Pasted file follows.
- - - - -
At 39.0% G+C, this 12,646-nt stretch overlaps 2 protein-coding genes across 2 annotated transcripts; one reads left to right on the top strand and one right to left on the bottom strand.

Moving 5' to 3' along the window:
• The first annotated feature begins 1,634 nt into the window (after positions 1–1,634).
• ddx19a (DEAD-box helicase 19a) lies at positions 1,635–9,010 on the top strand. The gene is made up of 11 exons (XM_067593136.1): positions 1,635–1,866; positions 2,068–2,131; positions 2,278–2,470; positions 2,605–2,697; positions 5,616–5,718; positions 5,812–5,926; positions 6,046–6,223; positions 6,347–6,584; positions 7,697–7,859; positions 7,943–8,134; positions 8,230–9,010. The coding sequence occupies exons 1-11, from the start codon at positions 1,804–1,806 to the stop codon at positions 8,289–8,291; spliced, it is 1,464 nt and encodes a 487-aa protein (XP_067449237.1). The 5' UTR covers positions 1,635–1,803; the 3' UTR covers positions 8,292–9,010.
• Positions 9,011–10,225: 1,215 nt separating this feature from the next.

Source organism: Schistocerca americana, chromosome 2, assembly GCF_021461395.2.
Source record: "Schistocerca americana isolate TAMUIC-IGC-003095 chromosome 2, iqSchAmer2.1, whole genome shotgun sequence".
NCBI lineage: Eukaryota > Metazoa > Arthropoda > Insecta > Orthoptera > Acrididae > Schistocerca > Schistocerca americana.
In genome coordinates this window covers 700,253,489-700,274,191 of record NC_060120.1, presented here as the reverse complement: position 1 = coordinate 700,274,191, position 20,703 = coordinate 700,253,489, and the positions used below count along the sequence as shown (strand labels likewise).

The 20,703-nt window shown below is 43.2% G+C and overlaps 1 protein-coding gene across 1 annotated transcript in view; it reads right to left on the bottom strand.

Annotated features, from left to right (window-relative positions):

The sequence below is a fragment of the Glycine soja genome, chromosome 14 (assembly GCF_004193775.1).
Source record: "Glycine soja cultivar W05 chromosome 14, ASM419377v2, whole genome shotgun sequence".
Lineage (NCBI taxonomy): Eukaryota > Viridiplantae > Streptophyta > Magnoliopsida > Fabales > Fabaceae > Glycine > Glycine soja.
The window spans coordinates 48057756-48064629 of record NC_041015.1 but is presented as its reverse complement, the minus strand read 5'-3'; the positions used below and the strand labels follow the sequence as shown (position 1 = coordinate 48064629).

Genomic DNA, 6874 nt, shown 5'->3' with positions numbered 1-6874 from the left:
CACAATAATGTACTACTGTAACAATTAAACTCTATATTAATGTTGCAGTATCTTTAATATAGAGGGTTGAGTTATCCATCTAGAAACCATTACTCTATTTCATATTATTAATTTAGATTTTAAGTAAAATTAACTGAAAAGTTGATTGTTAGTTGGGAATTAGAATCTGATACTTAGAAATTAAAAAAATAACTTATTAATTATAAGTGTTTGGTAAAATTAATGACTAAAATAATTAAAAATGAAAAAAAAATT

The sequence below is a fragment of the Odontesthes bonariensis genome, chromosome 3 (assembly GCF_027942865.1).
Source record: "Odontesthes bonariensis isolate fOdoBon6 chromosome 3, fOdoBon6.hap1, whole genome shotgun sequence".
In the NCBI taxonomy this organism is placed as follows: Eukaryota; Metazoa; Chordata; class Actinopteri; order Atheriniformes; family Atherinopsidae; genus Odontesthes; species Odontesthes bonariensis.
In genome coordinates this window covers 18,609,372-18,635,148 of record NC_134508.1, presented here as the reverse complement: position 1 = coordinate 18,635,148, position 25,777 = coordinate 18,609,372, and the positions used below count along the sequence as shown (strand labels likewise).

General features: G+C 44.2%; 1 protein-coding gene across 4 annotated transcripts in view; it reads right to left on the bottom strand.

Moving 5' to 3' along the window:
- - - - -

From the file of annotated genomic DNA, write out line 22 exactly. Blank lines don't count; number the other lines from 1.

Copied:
General features: G+C 44.2%; 1 protein-coding gene across 4 annotated transcripts in view; it reads right to left on the bottom strand.